Sam Bankman Fried says a former employee can be behind the massive attack on FTX
The bankrupt FTX prime supporter likewise conceded in a meeting distributed today that he focused on Bahamian withdrawals.
Sam Bankman-Broiled is again attempting to dispel any confusion.
In an interview with Tiffany Fong published Tuesday, the disgraced FTX founder and former CEO explained why FTX prioritized Bahamian withdrawals—and also said he’s narrowed down who might be behind that shady $650 million “hack” the night of the Chapter 11 bankruptcy filing.
“I’ve restricted it down to like eight individuals. I don’t know which one it was,” he said, proposing that it was either a previous FTX representative or somebody who introduced malware on a previous worker’s PC.
To the extent that how FTX wound up in the wreck it at present thinks of itself as, Bankman-Broiled, otherwise called “SBF,” let Tooth know that the breakdown of his trade’s token FTT prompted a bank run not given any edge calls straightforwardly, but since of an enormous auction driven by dread.
Confronted with a liquidity emergency and compelled to concede that the trade didn’t hold balanced stores of client reserves, FTX froze withdrawals for all clients on November 9. The following day, FTX declared that Bahamian “controllers” requested it to empower withdrawals for its residents. The Bahamian SEC later rejected that controllers made such an interest. As a general rule, SBF told Fong he was essentially focusing on Bahamian withdrawals since “that is where I’m at present.”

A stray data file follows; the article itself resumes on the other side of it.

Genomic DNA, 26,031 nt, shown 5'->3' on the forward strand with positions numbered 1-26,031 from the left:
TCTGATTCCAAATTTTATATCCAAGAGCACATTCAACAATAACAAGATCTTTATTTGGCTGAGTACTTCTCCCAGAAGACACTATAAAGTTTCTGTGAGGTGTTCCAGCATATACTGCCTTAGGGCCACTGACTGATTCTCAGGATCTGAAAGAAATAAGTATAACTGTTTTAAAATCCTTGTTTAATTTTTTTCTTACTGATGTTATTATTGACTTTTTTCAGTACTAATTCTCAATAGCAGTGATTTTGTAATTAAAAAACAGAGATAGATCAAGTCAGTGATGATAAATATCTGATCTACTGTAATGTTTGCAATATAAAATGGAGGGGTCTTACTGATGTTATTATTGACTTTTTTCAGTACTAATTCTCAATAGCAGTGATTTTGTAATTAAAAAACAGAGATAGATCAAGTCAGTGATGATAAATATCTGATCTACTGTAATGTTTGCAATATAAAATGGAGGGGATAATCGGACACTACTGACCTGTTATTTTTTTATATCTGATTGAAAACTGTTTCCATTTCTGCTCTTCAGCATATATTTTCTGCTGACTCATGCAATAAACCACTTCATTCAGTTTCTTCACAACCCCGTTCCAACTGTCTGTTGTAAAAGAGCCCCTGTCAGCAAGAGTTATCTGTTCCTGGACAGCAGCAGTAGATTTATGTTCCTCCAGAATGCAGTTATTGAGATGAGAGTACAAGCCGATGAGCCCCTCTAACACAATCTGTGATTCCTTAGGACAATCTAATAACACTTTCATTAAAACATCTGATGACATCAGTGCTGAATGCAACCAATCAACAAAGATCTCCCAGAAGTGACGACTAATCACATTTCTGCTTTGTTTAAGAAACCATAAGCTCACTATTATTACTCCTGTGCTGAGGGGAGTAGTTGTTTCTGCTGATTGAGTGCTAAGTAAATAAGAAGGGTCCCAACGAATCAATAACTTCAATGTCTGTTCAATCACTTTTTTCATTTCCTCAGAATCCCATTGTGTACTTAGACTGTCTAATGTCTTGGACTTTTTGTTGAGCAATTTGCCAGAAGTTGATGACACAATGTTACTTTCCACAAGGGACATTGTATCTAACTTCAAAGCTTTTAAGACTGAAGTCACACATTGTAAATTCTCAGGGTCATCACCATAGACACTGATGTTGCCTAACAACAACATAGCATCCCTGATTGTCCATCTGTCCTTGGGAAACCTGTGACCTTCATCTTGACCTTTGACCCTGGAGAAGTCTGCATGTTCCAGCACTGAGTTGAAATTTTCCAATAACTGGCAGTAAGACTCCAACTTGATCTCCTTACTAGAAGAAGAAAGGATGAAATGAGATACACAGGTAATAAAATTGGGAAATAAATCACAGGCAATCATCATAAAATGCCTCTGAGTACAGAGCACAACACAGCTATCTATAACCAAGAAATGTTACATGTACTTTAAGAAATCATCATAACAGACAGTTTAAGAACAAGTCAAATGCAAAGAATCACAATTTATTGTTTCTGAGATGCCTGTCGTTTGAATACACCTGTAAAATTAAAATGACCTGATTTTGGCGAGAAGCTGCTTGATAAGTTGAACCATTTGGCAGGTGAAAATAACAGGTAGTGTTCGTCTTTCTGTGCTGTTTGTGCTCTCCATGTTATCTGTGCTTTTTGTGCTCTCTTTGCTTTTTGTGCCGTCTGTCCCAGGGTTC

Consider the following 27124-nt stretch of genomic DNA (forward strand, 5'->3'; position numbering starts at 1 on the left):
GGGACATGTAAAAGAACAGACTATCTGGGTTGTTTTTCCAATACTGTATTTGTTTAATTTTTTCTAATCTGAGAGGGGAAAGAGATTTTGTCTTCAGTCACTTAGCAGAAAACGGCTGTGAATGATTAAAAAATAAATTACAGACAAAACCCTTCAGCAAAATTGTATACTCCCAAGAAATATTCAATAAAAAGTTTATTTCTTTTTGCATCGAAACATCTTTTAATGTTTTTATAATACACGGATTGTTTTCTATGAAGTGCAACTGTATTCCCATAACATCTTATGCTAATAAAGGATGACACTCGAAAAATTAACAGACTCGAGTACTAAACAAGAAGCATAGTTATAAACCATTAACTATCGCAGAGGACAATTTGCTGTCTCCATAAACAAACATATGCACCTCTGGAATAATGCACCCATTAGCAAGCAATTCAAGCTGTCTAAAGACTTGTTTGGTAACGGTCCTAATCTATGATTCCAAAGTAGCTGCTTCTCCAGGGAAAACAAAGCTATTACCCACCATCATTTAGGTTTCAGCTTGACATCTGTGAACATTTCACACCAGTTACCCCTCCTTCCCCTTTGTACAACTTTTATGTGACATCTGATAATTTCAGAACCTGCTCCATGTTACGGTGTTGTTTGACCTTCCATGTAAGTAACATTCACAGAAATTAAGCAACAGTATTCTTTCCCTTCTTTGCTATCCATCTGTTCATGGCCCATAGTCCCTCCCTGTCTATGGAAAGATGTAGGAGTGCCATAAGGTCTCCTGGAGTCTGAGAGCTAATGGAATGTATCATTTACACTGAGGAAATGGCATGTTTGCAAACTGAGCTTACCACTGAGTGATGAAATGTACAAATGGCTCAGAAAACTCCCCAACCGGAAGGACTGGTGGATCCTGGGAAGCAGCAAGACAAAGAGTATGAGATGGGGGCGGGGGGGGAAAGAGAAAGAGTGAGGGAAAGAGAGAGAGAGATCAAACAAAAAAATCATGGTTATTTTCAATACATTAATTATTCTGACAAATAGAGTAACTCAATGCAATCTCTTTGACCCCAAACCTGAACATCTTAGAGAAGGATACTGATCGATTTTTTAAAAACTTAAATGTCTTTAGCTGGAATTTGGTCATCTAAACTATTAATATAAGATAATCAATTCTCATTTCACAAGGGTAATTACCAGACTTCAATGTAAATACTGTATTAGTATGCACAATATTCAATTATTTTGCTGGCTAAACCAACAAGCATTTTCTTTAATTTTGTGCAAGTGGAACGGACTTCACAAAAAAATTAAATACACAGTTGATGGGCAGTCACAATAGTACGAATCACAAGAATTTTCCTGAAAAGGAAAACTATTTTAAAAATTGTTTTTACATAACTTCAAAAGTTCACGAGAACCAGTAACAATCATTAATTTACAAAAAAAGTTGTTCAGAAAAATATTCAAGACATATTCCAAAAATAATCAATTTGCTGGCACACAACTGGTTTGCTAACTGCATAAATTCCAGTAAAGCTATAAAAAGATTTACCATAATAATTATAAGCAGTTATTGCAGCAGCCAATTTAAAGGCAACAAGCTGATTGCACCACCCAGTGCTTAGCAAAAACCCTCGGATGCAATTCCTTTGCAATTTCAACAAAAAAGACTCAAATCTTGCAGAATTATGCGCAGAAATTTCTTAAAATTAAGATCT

“It was basic to the trade having the option to have a future,” SBF said of the choice. “You would rather not be in that frame of mind with a lot of furious individuals in it.”
While SBF seems to have focused on clients in his nation of home for seemingly his well-being and his bankrupt organization’s “future,” he let it be known as a “crappy” what should be done.
“The pathway forward for FTX involved Bahamians not being pissed at it,” he said.
In the interview, SBF also denied the allegations that he built a “back door” into FTX’s system to siphon $10 billion worth of funds to sister company Alameda Research. Bankman-Fried founded crypto trading firm Alameda in 2019 but then officially stepped away from day-to-day operations in 2021.
“I don’t have any idea how to code,” Bankman-Seared said. “I in a real sense never opened the codebase for any of FTX.”‘
Yet, before Bankman-Broiled lost admittance to FTX’s frameworks, he said he was “investigating” FTX’s “frameworks” to attempt to figure out who moved the countless dollars from FTX’s records without the organization’s consent.
“I don’t know precisely who since they shut off admittance to the frameworks when I was partially through investigating it,” SBF said.